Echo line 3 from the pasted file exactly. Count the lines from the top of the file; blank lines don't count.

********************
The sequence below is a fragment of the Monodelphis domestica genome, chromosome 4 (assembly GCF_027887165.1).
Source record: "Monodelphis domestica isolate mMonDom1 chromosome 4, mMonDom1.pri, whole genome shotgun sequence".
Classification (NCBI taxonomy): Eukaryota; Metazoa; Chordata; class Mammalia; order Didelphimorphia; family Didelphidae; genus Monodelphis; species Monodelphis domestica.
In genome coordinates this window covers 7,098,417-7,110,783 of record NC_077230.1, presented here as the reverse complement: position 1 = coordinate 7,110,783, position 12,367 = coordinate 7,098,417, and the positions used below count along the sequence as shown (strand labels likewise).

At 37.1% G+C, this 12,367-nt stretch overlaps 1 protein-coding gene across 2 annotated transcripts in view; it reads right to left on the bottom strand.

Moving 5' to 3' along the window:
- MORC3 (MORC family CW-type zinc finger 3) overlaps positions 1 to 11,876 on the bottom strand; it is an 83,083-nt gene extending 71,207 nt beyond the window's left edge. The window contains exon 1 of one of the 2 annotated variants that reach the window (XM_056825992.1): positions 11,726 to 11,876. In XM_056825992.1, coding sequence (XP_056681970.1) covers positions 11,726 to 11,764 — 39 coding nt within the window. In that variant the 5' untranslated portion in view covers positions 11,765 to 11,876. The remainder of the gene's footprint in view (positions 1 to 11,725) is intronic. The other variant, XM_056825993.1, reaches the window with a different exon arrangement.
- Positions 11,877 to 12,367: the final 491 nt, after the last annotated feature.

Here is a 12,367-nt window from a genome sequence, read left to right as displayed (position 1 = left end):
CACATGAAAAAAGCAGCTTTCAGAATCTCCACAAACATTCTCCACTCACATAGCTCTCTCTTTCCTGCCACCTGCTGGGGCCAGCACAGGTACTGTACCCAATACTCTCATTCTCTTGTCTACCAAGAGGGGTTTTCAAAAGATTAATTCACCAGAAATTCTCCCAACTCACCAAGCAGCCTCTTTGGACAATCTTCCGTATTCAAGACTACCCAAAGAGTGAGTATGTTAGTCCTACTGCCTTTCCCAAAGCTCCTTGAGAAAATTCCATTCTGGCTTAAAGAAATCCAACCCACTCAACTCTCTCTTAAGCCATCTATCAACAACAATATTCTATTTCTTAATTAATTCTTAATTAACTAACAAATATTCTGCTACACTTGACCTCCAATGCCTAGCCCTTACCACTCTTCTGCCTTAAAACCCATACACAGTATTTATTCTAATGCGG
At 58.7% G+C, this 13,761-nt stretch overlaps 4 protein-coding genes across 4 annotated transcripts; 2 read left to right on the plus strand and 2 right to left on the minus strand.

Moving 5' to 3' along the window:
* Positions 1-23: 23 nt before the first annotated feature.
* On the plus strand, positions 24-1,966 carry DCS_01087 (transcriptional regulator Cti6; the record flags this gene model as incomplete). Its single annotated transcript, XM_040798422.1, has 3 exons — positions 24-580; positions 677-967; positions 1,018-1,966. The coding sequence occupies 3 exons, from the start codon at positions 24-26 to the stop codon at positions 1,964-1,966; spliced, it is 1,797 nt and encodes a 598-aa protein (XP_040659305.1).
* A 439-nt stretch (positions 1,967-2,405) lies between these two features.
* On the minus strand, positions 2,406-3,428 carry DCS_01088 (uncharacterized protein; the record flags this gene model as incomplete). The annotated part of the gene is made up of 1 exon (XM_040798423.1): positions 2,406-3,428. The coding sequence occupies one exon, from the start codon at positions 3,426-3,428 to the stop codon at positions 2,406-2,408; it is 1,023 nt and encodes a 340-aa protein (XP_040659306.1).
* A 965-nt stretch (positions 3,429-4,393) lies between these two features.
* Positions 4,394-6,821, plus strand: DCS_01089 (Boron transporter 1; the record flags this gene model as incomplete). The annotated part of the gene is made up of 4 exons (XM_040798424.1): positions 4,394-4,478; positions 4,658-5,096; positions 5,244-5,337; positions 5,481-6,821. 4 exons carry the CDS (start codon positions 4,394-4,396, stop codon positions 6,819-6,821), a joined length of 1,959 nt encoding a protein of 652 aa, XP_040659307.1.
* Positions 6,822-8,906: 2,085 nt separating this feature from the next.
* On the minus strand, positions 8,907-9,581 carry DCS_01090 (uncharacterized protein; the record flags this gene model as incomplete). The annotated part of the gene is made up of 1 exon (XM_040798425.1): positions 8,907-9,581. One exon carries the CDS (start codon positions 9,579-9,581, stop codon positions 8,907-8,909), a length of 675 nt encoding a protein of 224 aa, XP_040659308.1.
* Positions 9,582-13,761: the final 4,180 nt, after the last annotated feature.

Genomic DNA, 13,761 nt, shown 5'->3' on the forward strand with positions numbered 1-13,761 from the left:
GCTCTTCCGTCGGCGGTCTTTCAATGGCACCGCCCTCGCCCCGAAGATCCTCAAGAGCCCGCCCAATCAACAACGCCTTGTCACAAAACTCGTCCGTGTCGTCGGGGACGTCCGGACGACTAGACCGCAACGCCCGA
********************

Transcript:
Classification (NCBI taxonomy): Eukaryota; Metazoa; Chordata; class Mammalia; order Didelphimorphia; family Didelphidae; genus Monodelphis; species Monodelphis domestica.